Degradation Degradation is breakdown of complex organic material into simpler one. Different ways of degradation: 1. Photodegradation by natural day light 2. Oxidation by chemical additives(Catalysts) 3. Thermal degradation by heat 4. Mechanical degradation by mechanical force 5. Biodegradation by Microorganisms.
Degradation Three levels of degradations: 1. Rapid degradation(day- week): HC compounds 2. Slow breakdown(Months- years): HC polymers/ Halogenated compounds 3. No degradation: Recalcitrant/ Xenobiotic: Plastic
Biodegradation “Natural and complex process of decomposition facilitated by biochemical reactions.” It is biological transformation of an complex organic material to simpler by Mos. Reduced organic materials are thermodynamically unstable and oftenly attacked by microbial enzymes. Biodegradibility: Quality, representing the susceptibility of the substrate to biological transformation.
Types of Biodegradation1. Primary biodegradation: Biochemical ways of catalysts where transformation or alteration in chemical structure of a compound occurs by biochemical reactions. Results in loss of specific property- partial biodegradation and leaves molecule mostly intact. Not desirable due to toxicity issues. Ex. Change in toxic halogen gp from Pera to Meta position. Azo dye Amino benzene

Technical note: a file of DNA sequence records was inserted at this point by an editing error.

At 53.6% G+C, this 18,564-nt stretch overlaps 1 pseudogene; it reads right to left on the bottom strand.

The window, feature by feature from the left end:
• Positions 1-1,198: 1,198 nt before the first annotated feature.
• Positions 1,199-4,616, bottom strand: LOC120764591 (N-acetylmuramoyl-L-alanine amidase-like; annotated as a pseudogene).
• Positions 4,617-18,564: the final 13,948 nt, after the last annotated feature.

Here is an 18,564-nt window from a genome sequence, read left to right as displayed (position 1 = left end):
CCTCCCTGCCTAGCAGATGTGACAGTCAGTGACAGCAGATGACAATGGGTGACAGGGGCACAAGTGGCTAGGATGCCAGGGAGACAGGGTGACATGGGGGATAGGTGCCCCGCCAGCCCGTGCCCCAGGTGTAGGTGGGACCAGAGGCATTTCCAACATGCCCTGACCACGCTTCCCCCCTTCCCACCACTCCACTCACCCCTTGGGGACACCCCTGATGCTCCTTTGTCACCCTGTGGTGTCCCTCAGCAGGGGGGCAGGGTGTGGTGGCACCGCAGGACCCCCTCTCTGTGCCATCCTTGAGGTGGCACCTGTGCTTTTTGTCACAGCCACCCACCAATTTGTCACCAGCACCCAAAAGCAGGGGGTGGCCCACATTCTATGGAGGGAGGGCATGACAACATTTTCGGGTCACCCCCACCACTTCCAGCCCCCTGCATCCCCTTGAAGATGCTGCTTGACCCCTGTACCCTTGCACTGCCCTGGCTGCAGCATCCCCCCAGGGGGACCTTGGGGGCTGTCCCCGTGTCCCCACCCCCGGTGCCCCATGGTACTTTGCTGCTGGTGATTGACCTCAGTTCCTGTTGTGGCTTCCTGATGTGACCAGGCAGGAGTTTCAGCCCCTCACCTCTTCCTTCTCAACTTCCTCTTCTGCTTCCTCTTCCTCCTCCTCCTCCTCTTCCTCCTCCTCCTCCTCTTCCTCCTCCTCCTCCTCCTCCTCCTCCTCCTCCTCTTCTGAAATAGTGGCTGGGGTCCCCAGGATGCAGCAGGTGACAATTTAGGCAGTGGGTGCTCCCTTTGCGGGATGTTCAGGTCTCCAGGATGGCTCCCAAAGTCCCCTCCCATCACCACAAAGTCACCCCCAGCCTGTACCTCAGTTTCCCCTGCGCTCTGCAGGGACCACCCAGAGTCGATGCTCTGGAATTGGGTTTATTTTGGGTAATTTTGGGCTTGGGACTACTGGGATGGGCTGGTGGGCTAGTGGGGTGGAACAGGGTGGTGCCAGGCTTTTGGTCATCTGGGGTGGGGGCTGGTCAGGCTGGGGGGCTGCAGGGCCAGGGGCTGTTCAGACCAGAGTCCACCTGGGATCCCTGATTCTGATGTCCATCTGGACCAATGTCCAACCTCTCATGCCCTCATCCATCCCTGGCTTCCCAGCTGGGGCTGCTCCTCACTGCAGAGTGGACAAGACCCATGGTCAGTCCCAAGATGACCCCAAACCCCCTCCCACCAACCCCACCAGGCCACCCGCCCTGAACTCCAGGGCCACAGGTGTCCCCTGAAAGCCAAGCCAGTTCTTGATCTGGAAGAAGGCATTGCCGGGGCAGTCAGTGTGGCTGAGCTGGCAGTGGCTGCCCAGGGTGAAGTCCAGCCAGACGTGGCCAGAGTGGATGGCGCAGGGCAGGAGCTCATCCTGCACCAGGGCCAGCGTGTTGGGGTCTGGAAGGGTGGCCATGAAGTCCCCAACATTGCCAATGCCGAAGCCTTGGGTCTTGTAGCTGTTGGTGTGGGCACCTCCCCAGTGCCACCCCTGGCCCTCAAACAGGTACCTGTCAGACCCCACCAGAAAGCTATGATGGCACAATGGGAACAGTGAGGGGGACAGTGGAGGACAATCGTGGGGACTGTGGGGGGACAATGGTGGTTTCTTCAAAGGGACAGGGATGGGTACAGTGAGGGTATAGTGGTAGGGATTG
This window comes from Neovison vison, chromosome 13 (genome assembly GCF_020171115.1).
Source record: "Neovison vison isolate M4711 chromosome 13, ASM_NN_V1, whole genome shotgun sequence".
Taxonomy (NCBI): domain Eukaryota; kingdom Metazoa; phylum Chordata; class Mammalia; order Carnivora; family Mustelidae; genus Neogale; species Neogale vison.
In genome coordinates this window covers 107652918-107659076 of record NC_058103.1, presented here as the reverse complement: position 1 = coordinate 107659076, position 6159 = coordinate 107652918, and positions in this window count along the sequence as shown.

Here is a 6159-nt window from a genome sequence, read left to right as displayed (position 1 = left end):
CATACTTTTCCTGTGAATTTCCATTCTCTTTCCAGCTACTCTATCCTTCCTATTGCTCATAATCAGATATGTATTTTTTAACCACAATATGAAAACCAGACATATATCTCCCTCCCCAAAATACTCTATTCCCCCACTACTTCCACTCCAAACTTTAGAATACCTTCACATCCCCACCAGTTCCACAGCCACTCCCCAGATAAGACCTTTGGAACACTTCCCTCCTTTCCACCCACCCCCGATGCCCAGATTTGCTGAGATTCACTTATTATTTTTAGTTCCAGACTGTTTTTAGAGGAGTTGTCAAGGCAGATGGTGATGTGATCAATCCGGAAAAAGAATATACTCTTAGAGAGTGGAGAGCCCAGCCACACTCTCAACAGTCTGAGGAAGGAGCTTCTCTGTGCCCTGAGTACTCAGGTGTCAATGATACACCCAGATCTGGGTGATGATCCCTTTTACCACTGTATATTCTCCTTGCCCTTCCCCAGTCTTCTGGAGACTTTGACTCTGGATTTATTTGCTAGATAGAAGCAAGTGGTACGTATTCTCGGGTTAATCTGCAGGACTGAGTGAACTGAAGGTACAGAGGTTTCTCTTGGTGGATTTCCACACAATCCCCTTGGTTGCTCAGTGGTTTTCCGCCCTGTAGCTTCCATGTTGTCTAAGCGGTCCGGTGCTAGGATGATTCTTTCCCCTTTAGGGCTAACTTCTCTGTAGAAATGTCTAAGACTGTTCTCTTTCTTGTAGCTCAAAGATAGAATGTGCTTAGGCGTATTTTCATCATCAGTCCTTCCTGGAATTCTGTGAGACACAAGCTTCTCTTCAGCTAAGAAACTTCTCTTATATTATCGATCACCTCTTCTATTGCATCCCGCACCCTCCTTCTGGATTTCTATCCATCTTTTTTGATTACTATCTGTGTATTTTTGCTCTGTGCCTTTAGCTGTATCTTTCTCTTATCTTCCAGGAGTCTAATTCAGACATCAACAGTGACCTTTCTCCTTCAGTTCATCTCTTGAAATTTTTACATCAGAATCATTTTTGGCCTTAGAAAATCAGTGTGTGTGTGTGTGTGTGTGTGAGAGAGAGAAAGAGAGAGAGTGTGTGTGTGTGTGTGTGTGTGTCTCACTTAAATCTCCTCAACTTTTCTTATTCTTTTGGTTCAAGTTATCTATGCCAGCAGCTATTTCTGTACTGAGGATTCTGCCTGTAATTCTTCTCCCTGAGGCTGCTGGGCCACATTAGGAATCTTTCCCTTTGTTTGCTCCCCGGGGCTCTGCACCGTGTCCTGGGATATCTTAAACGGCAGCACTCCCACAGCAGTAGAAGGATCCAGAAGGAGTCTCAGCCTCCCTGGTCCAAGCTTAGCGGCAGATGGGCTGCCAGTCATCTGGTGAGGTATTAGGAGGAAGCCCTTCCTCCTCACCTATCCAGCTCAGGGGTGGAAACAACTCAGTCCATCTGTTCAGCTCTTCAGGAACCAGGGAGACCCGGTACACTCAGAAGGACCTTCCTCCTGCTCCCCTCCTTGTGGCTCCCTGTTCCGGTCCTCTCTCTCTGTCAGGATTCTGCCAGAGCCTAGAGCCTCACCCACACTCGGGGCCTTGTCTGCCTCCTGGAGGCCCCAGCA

Types of Biodegradation2. Acceptable biodegradation: Biological conversion of toxic compounds to non toxic by biological means. Removal of undesirable characteristics occurs. Complete removal of toxic entity occurs.
Types of Biodegradation3. Ultimate biodegradation: The level of degradation where the compound is totally utilized and results in production of CO2 and water and mineral constituents. Molecular cleavage is so extensive that it removes all chemical, biological and toxic properties. The ultimate products are highly stable and can’t be degraded further. Ex.
Factors affecting Biodegradation EnvironmSubstrate Organis ent related m related related
Factors affecting Biodegradation Nature of pollutants Physiochemical properties Substrate Concentration related Biodegradability Toxicity Chemical nature Volatility Polarity
Factors affecting Biodegradation Population density Organism Composition related Intra/ Inter specific interaction Enzyme activity Turn over number Adaptation
Factors affecting Biodegradation Temperature Environment pH related Oxygen availability Nutrient sources- C & e- Salinity
Organisms responsible forbiodegradation Most significant group of living organism involved in biodegradation, responsible for 65% total metabolism due higher growth rate and biomass. Higher organism are also involved but not significantly, inability to degrade complex molecule. Microbes represent most diversified metabolism on earth. Microbes--------Complex material-----simpler form Microbes utilize energy more efficiently in comparison to higher organisms. High rate of reproduction and mutation is the governing factor.